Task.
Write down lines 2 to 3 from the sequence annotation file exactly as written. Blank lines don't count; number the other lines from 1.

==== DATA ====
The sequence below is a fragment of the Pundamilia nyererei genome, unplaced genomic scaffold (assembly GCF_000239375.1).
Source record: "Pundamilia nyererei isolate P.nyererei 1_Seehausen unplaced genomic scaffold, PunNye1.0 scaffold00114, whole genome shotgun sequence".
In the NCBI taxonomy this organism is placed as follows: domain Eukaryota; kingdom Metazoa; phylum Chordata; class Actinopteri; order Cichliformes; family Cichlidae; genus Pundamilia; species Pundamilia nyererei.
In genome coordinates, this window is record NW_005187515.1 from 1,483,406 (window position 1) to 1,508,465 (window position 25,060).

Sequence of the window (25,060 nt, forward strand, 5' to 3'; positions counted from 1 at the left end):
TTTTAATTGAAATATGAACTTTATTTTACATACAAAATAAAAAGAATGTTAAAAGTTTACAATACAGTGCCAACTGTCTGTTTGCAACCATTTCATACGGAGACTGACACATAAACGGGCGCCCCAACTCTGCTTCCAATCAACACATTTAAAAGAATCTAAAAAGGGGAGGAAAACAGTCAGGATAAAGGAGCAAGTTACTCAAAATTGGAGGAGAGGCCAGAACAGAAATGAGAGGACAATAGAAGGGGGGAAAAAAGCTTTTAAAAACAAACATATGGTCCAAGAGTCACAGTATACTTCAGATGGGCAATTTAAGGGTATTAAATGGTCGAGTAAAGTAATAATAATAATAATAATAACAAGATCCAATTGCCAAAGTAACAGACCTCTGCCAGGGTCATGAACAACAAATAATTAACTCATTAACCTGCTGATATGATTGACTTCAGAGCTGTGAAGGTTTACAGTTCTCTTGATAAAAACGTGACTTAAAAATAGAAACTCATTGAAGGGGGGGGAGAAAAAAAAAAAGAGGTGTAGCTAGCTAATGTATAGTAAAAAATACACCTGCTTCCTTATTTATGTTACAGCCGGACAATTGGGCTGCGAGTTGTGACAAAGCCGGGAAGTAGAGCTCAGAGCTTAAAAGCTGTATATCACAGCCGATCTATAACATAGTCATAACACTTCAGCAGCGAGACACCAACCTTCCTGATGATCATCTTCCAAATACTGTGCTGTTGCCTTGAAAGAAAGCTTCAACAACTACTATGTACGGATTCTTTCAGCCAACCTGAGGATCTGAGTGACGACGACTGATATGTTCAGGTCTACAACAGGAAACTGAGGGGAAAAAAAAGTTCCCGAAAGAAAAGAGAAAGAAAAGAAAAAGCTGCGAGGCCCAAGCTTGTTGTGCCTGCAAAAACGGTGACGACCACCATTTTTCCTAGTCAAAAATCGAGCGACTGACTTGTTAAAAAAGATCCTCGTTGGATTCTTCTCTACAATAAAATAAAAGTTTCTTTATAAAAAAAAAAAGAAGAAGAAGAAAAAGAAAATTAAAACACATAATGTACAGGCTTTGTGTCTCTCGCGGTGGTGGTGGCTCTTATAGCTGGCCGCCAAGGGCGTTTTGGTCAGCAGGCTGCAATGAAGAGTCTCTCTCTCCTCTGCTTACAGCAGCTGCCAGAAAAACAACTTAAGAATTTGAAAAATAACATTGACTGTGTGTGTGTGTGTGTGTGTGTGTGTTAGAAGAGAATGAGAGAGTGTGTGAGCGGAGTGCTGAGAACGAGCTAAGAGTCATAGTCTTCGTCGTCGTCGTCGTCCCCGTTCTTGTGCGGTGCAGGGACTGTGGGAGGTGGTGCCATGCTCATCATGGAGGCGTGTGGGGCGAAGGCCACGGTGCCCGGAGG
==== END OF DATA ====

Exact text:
Source record: "Pundamilia nyererei isolate P.nyererei 1_Seehausen unplaced genomic scaffold, PunNye1.0 scaffold00114, whole genome shotgun sequence".
In the NCBI taxonomy this organism is placed as follows: domain Eukaryota; kingdom Metazoa; phylum Chordata; class Actinopteri; order Cichliformes; family Cichlidae; genus Pundamilia; species Pundamilia nyererei.